But the story, while compelling and original in its presentation through four different perspectives (it’s not the same story told four times, but a single story each part of which moves forward from a different perspective), is almost secondary to the backdrop against which it plays out. Modiano depicts the rich nocturnal café life of Paris with a dizzyingly descriptive power. It’s not just the name-dropping of neighbourhoods and streets and parks and landmarks; it’s the way they are evoked against each other to build a backdrop far richer and more complex than the individual characters who populate it. Indeed, the richest character depicted, and a recurring one in his novels, is the city itself.

She didn’t want to remain in a neighborhood that was so close to where her husband lived. Barely two Metro stations away. She was looking for a hotel on the Rive Gauche, in the vicinity of the Conde or near Guy de Vere’s apartment. That way she could make the journey on foot. Personally, I was afraid to return to the other side of the Seine, towards the sixth arrondissement of my youth. So many painful memories… But what good is there in talking about it, seeing that these days the sixth only exists for those who run the luxury shops that line its streets and the rich foreigners who have bought up its apartments. Back then, I could still find traces of my childhood there: the dilapidated hotels of rue Dauphine, the Sunday-school hall, the Café Odeon where the odd deserter from an American base did his shady dealings, the dark stairs leading to Vert-Galant, and an inscription on the grimy wall of rue Mazarine that I read each time I made my way to school: WORK IS FOR SUCKERS.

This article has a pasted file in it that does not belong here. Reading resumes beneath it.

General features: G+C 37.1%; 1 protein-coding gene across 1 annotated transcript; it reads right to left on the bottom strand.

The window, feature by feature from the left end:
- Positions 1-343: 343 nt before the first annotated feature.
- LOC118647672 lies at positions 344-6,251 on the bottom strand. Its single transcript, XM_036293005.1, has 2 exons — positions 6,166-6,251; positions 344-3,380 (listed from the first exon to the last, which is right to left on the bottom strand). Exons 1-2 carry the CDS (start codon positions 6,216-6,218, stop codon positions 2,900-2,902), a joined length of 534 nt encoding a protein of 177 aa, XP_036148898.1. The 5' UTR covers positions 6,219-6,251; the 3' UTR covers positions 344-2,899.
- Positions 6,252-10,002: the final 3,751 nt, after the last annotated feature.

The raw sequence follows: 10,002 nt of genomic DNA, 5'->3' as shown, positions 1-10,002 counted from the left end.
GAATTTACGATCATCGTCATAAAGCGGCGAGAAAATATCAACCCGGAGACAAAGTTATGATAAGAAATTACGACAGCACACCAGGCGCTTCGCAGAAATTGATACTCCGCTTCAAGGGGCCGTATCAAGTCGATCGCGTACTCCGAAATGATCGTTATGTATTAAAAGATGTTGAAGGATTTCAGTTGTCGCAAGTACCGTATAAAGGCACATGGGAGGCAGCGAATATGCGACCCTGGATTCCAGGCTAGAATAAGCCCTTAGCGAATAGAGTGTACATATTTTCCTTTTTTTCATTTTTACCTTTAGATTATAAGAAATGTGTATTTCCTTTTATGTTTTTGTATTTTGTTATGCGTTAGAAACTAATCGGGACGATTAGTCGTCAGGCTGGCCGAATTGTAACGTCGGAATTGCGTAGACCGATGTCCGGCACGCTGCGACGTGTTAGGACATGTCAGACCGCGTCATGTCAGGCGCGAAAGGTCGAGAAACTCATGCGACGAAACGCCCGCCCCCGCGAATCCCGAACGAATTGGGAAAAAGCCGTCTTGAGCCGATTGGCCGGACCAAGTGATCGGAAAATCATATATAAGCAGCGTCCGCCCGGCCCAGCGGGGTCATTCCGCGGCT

When she rented a room a little to the south of there, down towards Montparnasse, I stayed behind near Etoile. I wanted to avoid running into the ghosts on the Rive Gauche…

Modiano is well known for his powerful Parisian atmospheres, but In the Café of Lost Youth they serve a role beyond backdrops. The book itself describes the complex cartography of life in the city, a life through which we drift seeking fixed reference points that define who and what we are. The different characters and perspectives portrayed in the novel drift aimlessly between these fixed points, defined by the cafes and bars they spend time at, the arrondissements they grew up in and the streets on which they live. Their homes are ephemeral; their routes from apartment to café to apartment a more definitive depiction of who they are than the jobs they hold or the lives they lead. Modiano has written a book about life as constant journey between fixed geographical reference points; the intervening spaces comprised of “neutral zones” and “black holes” and “dark matter” that buffet us back and forth with a power that emanates from the city itself, and often operates beyond the control of its inhabitants.